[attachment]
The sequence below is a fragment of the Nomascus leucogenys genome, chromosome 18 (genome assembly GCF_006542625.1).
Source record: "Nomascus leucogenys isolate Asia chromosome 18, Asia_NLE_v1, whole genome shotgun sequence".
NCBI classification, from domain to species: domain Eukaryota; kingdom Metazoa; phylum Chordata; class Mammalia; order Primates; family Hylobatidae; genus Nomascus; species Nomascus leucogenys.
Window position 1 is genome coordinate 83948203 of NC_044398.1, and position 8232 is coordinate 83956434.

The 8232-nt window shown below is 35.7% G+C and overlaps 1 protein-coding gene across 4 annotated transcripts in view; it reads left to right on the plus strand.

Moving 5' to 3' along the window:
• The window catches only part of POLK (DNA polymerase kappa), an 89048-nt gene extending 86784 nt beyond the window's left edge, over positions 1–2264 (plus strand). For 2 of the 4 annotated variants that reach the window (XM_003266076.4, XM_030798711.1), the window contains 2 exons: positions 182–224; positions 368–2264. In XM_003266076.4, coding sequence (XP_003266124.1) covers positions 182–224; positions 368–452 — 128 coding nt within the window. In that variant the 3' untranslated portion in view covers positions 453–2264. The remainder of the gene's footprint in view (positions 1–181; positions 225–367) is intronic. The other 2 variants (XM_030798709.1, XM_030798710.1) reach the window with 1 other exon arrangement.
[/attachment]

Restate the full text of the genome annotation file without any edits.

The sequence below is a fragment of the Nomascus leucogenys genome, chromosome 18 (genome assembly GCF_006542625.1).
Source record: "Nomascus leucogenys isolate Asia chromosome 18, Asia_NLE_v1, whole genome shotgun sequence".
NCBI classification, from domain to species: domain Eukaryota; kingdom Metazoa; phylum Chordata; class Mammalia; order Primates; family Hylobatidae; genus Nomascus; species Nomascus leucogenys.
Window position 1 is genome coordinate 83948203 of NC_044398.1, and position 8232 is coordinate 83956434.

The 8232-nt window shown below is 35.7% G+C and overlaps 1 protein-coding gene across 4 annotated transcripts in view; it reads left to right on the plus strand.

Moving 5' to 3' along the window:
• The window catches only part of POLK (DNA polymerase kappa), an 89048-nt gene extending 86784 nt beyond the window's left edge, over positions 1–2264 (plus strand). For 2 of the 4 annotated variants that reach the window (XM_003266076.4, XM_030798711.1), the window contains 2 exons: positions 182–224; positions 368–2264. In XM_003266076.4, coding sequence (XP_003266124.1) covers positions 182–224; positions 368–452 — 128 coding nt within the window. In that variant the 3' untranslated portion in view covers positions 453–2264. The remainder of the gene's footprint in view (positions 1–181; positions 225–367) is intronic. The other 2 variants (XM_030798709.1, XM_030798710.1) reach the window with 1 other exon arrangement.